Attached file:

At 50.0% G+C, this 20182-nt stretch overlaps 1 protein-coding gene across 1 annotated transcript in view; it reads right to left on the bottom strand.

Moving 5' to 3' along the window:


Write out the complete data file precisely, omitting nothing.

At 50.0% G+C, this 20182-nt stretch overlaps 1 protein-coding gene across 1 annotated transcript in view; it reads right to left on the bottom strand.

Moving 5' to 3' along the window: